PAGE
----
- Half of respondents said they commute longer than 30 minutes a day, a slight increase from 2017.
- Nearly four in 10 people said they use on-demand, shared transportation — such as Uber or Lyft, and Bird or Lime scooters — at least once or twice a month. The number varied widely by age, with just over half of those under age 50 saying they use shared transportation but less than a third over age 50 reporting such usage. Six in 10 of respondents over age 65 have never done so.
- Almost two-thirds (64 percent) of respondents said they oppose charging a fee for use of designated roadways at peak periods of the day, an idea known as congestion pricing that has been touted by proponents as a way to reduce traffic and improve driving speeds on California streets and freeways.
“Even if policymakers who are studying congestion pricing determine that it presents the best hope of reducing the time we are stuck in traffic, it’s clear that officials face an uphill battle in trying to get the public to support it,” Yaroslavsky said.
Key growth and development findings
- Respondents were asked whether they believe that people whose homes were burned in recent wildfires should be allowed to rebuild, and 76 percent said yes.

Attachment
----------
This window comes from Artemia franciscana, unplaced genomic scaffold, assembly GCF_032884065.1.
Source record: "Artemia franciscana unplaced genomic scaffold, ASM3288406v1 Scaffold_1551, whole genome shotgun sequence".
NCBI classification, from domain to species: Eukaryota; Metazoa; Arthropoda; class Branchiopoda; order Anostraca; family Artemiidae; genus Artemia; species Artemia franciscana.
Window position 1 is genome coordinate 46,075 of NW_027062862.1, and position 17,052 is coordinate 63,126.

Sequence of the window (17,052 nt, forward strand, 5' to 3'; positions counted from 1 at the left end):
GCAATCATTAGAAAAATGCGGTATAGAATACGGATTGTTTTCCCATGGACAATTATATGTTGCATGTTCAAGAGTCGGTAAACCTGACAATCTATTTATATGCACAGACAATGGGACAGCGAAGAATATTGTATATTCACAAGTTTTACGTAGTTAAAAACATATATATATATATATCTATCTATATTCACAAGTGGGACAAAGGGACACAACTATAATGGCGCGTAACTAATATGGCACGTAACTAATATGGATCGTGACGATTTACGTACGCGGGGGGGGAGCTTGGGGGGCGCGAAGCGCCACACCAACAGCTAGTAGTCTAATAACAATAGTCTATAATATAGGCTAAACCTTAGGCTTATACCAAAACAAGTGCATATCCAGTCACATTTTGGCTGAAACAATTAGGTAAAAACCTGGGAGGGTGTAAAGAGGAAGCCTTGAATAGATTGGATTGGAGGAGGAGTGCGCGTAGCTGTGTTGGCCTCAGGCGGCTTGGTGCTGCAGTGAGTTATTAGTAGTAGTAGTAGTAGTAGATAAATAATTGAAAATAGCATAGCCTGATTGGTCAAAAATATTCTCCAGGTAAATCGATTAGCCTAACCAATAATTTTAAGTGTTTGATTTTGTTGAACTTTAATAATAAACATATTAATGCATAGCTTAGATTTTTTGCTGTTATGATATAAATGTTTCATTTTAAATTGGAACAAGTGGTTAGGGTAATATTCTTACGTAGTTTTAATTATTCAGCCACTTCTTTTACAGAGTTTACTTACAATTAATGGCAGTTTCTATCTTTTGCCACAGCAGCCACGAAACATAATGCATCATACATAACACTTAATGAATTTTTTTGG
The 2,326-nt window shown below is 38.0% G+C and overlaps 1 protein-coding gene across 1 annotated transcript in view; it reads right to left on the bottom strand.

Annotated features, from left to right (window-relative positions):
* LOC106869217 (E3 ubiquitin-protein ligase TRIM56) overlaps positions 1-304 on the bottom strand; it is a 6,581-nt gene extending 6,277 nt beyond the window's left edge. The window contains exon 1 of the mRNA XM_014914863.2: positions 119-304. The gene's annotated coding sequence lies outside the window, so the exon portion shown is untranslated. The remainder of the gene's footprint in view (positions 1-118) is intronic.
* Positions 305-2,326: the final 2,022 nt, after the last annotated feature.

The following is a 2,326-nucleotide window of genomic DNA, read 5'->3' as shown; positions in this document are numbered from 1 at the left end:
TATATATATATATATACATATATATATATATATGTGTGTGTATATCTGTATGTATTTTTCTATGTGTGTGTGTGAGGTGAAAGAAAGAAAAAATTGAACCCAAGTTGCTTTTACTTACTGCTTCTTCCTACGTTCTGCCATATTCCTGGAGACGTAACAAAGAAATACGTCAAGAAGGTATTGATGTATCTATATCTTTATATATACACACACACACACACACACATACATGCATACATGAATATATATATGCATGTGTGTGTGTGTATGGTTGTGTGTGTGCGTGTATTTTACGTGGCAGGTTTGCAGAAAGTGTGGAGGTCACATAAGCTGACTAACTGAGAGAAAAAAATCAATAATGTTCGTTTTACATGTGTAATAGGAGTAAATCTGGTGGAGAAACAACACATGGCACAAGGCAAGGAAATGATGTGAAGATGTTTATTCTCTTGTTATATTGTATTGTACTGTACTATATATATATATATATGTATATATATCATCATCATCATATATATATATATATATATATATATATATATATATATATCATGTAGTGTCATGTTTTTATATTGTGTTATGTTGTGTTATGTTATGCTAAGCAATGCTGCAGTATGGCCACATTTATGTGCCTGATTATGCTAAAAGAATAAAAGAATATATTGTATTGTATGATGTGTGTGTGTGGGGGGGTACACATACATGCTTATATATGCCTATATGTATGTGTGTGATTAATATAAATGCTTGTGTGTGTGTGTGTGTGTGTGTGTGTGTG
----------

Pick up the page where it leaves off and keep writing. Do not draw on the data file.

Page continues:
- Conversely, 73 percent of respondents do not think that construction of new homes should be allowed in areas of Los Angeles County that are identified as being at high risk of wildfires.
- A majority of people surveyed (62 percent) believe that the construction of new apartment buildings should be confined to areas zoned for multiple-family dwellings. Less than a third (29 percent) say apartments should be allowed anywhere, including in single-family zones.
- Respondents are split about the impact of recent building development and growth in their community: 44 percent say they are having a positive impact, but 47 percent say they are having a negative impact.
Yaroslavsky pointed out that respondents’ household incomes have risen over the four years that the index has been conducted. In 2016, for example, 27 percent of respondents reported household incomes under $30,000 a year. By 2019, that income level was reported by 19 percent of respondents. Similarly, the percentage reporting an annual household income of more than $150,000 rose from 9 percent in 2016 to 13 percent in the latest survey.
The 2019 UCLA Luskin Quality of Life Index survey is based on interviews with a random sample of 1,406 county residents from March 1 to 20. Interviews were conducted in both English and Spanish.
The Quality of Life Index was prepared in partnership with the public opinion research firm Fairbank, Maslin, Maullin, Metz & Associates.
The survey results are being released this year to coincide with a research-informed, cross-sector conference about the major issues facing the Los Angeles region known as “Luskin Summit 2019: Livable L.A.” The inaugural Luskin Summit also commemorates the 25th anniversary of UCLA Luskin.
► Download a PDF of the key findings
► View more detailed resources at the Lewis Center for Regional Policy Studies